It’s Toolbox Tuesday! Pennsylvania case shows how to use Tool #4.

On Tuesdays around here we like to highlight The Toolbox—a full day training program addressing your options when dealing with students with disabilities who present challenging behaviors.  Tool #4 involves a request for an expedited hearing to seek the removal of a student to an interim setting. We don’t see a lot of Tool #4 cases, but we found one from Pennsylvania that provides a textbook example of how and when this Tool should be used.

The student moved to the Upper Dublin School District in Pennsylvania at the start of this school year.  The student had been in a “neighboring state” in prior school years. The Upper Dublin district had the student’s latest IEP, but not a lot of other records. It implemented the existing IEP as the school year began, and things went just fine….for awhile.

The first major incident was on October 27th, when the student cursed, yelled and elbowed a teacher in the stomach.  Three day suspension.

November 17th--“another behavior incident, involving aggression toward students and staff, incendiary and threatening remarks, profanity, and toppling or attempting to topple furniture.  Six day suspension.

November 19th: the father filed for a due process hearing.

Early December: the district completes its evaluation of the student, rules out autism, but finds he has an emotional disturbance.

December 14: “another behavior incident….profanity, incendiary remarks, and threats to the school…destroyed property and threw objects…attempted to topple the conference room table.”  Five day suspension. That brings the cumulative total to 14 days of suspension—all within one semester of school.  Pennsylvania law requires an IEP Team meeting after 15 cumulative days.

December 22: IEP Team concludes that the student’s behaviors are a manifestation of his disability. No one disagrees.

There was one more incident on December 23rd, the last day before the break. The IEP Team conducted another MDR about this on January 7th and again concluded that the behavior was a manifestation of disability.  The district then began to explore private placements for the student.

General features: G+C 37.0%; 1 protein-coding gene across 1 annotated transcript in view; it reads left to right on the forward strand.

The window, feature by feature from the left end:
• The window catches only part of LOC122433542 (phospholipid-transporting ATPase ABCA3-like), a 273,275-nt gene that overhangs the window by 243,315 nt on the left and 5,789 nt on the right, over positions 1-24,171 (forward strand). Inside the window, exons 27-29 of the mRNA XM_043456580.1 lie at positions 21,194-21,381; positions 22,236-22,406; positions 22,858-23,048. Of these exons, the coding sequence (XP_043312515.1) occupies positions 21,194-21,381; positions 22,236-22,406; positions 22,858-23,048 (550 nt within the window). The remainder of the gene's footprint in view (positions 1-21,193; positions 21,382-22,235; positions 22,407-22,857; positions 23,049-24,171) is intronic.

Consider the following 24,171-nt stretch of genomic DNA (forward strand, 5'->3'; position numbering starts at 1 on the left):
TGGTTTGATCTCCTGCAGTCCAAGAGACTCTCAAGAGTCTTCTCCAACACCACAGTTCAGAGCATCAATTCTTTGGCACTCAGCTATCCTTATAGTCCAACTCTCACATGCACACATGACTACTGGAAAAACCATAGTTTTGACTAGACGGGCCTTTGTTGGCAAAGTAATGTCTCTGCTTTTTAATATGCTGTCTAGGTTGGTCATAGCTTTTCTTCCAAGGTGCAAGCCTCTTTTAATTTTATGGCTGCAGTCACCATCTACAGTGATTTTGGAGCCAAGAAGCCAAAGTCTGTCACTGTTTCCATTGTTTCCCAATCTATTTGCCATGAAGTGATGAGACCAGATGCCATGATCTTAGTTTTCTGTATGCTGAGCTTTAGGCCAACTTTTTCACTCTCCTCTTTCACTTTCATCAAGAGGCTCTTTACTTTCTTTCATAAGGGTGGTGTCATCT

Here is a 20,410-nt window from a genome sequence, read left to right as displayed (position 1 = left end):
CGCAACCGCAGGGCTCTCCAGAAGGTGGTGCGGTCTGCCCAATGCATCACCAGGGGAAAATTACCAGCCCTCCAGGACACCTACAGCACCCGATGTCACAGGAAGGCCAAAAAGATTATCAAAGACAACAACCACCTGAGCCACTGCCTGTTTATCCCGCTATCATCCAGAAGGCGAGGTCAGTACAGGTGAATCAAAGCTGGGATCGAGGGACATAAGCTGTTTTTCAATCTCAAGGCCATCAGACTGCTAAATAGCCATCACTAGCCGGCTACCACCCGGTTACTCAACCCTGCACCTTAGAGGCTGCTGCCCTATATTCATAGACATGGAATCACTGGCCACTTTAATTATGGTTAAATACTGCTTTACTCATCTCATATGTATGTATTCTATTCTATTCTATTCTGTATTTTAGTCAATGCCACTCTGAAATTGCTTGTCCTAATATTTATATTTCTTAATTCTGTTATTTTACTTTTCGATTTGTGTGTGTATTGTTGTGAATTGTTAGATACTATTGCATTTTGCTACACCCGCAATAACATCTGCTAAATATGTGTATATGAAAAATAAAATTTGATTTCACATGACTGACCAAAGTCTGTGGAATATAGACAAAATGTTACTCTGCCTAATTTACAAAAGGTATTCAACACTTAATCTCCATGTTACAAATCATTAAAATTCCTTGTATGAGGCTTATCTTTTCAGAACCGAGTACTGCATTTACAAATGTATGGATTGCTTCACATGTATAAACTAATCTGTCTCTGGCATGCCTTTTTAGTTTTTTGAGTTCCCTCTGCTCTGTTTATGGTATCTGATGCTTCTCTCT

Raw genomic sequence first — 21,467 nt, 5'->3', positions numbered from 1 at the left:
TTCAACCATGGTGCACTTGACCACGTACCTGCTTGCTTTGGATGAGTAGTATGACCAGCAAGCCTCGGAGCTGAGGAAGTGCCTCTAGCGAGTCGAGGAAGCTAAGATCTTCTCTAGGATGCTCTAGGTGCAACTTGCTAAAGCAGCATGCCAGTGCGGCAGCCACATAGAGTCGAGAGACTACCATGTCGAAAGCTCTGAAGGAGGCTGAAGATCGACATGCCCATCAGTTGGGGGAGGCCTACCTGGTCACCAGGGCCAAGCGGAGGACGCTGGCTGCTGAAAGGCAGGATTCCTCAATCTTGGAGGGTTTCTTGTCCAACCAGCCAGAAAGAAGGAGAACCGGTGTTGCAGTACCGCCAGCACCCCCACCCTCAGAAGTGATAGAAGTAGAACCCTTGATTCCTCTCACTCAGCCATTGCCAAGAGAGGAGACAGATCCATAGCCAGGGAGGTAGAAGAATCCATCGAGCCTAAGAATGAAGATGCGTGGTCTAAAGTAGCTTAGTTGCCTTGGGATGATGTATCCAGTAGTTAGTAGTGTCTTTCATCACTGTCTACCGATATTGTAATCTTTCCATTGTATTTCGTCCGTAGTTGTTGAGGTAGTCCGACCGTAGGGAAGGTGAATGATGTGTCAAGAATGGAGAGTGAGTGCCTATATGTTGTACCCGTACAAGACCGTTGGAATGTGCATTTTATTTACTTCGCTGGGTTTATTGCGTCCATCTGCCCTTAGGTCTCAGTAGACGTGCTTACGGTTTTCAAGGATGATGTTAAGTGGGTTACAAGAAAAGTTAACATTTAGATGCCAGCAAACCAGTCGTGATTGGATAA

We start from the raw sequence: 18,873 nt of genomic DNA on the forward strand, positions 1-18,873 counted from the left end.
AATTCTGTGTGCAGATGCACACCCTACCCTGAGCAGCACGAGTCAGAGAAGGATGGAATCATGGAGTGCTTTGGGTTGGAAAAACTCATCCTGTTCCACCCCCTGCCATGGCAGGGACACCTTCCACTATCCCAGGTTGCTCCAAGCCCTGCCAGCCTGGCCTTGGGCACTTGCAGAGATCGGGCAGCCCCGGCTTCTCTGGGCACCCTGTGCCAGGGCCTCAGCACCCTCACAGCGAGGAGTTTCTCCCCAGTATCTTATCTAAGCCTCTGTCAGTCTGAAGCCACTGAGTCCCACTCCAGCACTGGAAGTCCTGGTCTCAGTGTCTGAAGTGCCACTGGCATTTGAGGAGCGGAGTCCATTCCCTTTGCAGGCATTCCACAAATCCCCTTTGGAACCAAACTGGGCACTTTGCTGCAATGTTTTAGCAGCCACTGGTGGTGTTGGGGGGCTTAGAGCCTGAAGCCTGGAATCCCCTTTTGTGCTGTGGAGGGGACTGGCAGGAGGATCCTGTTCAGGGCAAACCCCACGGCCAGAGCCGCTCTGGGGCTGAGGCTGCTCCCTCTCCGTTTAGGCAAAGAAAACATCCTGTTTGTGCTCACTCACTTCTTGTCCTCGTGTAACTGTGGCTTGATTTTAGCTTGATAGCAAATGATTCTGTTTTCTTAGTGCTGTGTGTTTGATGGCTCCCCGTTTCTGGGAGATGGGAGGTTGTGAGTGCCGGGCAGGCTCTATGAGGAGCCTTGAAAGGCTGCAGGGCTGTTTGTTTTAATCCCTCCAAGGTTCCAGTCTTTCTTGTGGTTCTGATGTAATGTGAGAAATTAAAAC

January 13: the district recommends placement at its expense in a private school. But the father does not agree.

Let’s summarize: we have a student with a serious emotional disturbance whose behavior has escalated over the course of the year.  District staff report that the student does not de-escalate.  They are worried about someone getting hurt.  They have proposed a change of placement, but the father does not agree to it and thus under “stay put” the student remains where he is.  This fact situation is a prescription for the use of Tool #4—a request by the district for an expedited hearing to move the student to an interim setting for up to 45 school days.

The hearing officer held that the district carried its heavy burden of proof:

On this record, the District has carried its burden of proof that maintaining the student’s current placement is substantially likely to result in injury to the student or others.  This finding is based on the fact that each of the incidents of note (October 27th, November 17th, December 14th and December 23rd) involved contact with another individual, or non-contact aggression directed at another individual, and/or the throwing of objects or violent moving of furniture. The student also voiced threats to self and/or others over the course of these incidents. Finally, the testimony of District witnesses was credible and persuasive that the amplified intensity of the behaviors, and increasing difficulty in de-escalation, from incident to incident was a particularly grave concern.

The hearing officer ordered that the student be placed at the private program the school had recommended for 45 school days, during which time the parties would work toward a more permanent solution.

That’s how Tool #4 works. You want to change the student’s placement, but the parent will not agree. The behaviors of the student are a manifestation of the student’s disability. You are concerned that if things stay as they are, someone is going to get hurt.  There are no “special circumstances” present, so the law does not allow any school official to remove the student unilaterally. But you can seek an order from the hearing officer, as the Upper Dublin district did here.

The case is Upper Dublin School District, decided by a Pennsylvania special education due process hearing officer on February 10, 2016.  We found it at 116 LRP 8837.